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TTC: Streetcar Network

micheal_can

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The difference between light rail and heavy rail and horse-drawn carriages is not purely semantic, especially in the context of a discussion the capacity of the TTC system to handle the ridership growth.
There was a Yonge Streetcar. I wonder why it got upgraded to a Subway.....
 

TossYourJacket

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The big change between subway and streetcar on Yonge was grade separation, and stop spacing. Saying a mixed-traffic streetcar (which is effectively an upgraded bus) is the same as light rail running as part of a rapid transit system in a tunnel is disingenuous. Even in the case of the crosstown surface section, or finch, the stop spacing is greater than it is for the streetcars. If we'd replaced a tunnelled streetcar with a heavy rail subway, then you'd have a point.
 

rbt

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Personally I've got half a mind to propose making the CEO of Metrolinx an elected position with some sort of taxation authority.
I don't disagree but division of revenue can run into issues. If Metrolinx gets someone with big plans combined with a spend-thrift premier (hiring freeze, capital freeze, etc.) would MTO demand payment for use of land allocated to them (such as the Highway 407 corridor) in order to float their own budget?
 

W. K. Lis

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There was a Yonge Streetcar. I wonder why it got upgraded to a Subway.....
Before the 1940's, the "subway" plans were for an "underground streetcar" up Bay Street shifting over to under Yonge Street.

The first "subway" in North America was in Boston, in 1897, using streetcars. Today, that "subway" still exists and was and is being extended, but now they call them light rail vehicles.

See link.


 

micheal_can

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The big change between subway and streetcar on Yonge was grade separation, and stop spacing. Saying a mixed-traffic streetcar (which is effectively an upgraded bus) is the same as light rail running as part of a rapid transit system in a tunnel is disingenuous. Even in the case of the crosstown surface section, or finch, the stop spacing is greater than it is for the streetcars. If we'd replaced a tunnelled streetcar with a heavy rail subway, then you'd have a point.
It is all about the amount of people the line moves. Buses move less than streetcars. Streetcars move less than LRT. LRT moves less than Subways.

Just like having your neighbourhood served by a subway is not worth it, having a neighbourhood not served by a subway is a bad thing. Toronto needs more mass transit. As soon as 1 project completes one part, then, a new project does that part. For example, once one subway is tunneled, a new subway is tunneled, all while that first one has their stations built.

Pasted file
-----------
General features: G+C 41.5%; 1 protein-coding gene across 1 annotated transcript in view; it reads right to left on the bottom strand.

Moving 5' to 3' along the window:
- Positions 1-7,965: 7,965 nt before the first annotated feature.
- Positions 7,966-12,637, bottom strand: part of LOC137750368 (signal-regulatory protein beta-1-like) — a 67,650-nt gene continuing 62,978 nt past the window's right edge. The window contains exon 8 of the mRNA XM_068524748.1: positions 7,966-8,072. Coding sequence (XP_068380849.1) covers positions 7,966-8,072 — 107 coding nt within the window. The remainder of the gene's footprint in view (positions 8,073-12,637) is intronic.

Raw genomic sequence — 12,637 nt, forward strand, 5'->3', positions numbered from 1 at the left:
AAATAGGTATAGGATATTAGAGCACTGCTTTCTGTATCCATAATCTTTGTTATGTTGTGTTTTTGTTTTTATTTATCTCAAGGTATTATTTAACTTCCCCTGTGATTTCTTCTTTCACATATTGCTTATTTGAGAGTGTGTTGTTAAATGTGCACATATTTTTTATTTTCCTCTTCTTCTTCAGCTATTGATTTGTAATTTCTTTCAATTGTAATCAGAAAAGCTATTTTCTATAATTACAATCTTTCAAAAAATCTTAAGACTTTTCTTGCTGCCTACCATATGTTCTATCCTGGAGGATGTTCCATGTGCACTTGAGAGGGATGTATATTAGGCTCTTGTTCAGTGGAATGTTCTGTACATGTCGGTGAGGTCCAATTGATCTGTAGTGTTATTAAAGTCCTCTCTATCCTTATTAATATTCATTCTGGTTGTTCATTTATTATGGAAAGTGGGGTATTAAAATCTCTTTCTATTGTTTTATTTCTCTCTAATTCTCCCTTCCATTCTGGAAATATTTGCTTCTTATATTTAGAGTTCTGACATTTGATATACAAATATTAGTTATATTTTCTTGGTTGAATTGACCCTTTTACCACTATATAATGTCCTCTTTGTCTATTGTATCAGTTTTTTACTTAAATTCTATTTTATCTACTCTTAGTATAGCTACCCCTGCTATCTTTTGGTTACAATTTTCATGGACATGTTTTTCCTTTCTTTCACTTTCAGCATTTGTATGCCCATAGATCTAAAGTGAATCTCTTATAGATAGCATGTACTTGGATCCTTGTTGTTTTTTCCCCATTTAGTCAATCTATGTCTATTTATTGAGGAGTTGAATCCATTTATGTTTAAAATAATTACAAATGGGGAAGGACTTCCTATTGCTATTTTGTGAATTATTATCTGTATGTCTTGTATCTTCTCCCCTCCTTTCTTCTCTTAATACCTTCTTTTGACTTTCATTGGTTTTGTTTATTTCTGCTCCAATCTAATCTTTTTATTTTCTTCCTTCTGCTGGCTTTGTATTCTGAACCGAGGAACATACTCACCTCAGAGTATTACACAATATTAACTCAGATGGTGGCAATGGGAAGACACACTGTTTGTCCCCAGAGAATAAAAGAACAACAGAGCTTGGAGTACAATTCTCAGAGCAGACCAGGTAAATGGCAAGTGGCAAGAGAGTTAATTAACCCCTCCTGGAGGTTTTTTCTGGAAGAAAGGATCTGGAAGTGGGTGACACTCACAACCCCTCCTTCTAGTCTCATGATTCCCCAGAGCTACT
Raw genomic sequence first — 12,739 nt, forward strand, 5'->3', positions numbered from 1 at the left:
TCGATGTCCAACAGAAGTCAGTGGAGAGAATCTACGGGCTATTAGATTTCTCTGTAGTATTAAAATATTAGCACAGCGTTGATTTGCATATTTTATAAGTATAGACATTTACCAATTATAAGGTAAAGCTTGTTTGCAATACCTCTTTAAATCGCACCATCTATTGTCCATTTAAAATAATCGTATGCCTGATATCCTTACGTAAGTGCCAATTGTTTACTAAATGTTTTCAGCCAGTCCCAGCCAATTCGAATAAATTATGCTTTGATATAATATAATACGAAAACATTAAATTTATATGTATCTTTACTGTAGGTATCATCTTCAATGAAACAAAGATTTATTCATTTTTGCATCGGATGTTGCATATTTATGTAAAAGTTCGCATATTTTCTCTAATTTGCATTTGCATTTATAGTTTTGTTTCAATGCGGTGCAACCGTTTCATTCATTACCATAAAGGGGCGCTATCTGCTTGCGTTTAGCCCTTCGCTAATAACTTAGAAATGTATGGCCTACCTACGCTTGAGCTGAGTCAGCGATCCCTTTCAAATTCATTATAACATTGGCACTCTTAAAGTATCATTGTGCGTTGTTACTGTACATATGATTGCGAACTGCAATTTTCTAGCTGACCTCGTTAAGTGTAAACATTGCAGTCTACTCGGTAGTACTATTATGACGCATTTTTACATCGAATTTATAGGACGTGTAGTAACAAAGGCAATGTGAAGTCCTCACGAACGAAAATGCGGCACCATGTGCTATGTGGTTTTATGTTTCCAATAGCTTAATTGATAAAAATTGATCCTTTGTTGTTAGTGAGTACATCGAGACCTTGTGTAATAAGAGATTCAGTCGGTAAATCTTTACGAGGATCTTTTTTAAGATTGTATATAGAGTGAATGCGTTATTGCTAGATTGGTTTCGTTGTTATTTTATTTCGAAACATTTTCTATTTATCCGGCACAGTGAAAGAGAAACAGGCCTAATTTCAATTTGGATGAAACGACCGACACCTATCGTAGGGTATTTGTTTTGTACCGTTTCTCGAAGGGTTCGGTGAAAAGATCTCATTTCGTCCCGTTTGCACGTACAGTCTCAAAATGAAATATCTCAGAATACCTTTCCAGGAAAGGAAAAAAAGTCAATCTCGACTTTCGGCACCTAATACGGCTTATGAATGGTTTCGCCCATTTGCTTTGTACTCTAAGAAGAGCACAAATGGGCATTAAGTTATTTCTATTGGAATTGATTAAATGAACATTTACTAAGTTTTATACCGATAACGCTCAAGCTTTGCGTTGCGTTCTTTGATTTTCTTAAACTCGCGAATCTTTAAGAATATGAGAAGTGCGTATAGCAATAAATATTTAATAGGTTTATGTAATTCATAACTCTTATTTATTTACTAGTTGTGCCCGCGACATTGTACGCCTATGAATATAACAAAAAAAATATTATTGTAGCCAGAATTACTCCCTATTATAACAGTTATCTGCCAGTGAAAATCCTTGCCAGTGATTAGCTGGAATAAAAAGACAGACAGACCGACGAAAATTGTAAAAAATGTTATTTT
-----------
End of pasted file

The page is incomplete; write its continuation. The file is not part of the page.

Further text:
Bureaucromancer

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I don't disagree but division of revenue can run into issues. If Metrolinx gets someone with big plans combined with a spend-thrift premier (hiring freeze, capital freeze, etc.) would MTO demand payment for use of land allocated to them (such as the Highway 407 corridor) in order to float their own budget?
Probably worse than that. Bearing in mind the actual legislative structure, there would be no way to create an elected Metrolinx that a Premier couldn't just be rid of the moment it became inconvenient.
 

doady

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The big change between subway and streetcar on Yonge was grade separation, and stop spacing. Saying a mixed-traffic streetcar (which is effectively an upgraded bus) is the same as light rail running as part of a rapid transit system in a tunnel is disingenuous. Even in the case of the crosstown surface section, or finch, the stop spacing is greater than it is for the streetcars. If we'd replaced a tunnelled streetcar with a heavy rail subway, then you'd have a point.
Grade-separating light rail like Eglinton-Crosstown could have allowed longer trains and more frequently without worry of disrupting on-street traffic, including pedestrian traffic. But since Eglinton-Crosstown will also have on-street sections, i.e. it is not full subway line, it will not be able to take advantage of that grade separation to increase capacity. They will still have to limit the size and frequency of the trains the same as an on-street light rail line, and therefore the capacity will still be the same as other modern light rail.

And of course, LRVs are much narrower compared to the subway trains. Even if the light rail trains are the same length, the capacity is still significantly lower.

The tunnel might be able to allow the Eglinton trains to operate faster than other light rail, so fewer trains need provide the same headway, so it will save money on operating costs. But the capacity of the line will always be constrained by the on-street sections. To use longer, wider, more frequent trains like a subway line, it would mean full grade-separation.
 

W. K. Lis

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Grade-separating light rail like Eglinton-Crosstown could have allowed longer trains and more frequently without worry of disrupting on-street traffic, including pedestrian traffic. But since Eglinton-Crosstown will also have on-street sections, i.e. it is not full subway line, it will not be able to take advantage of that grade separation to increase capacity. They will still have to limit the size and frequency of the trains the same as an on-street light rail line, and therefore the capacity will still be the same as other modern light rail.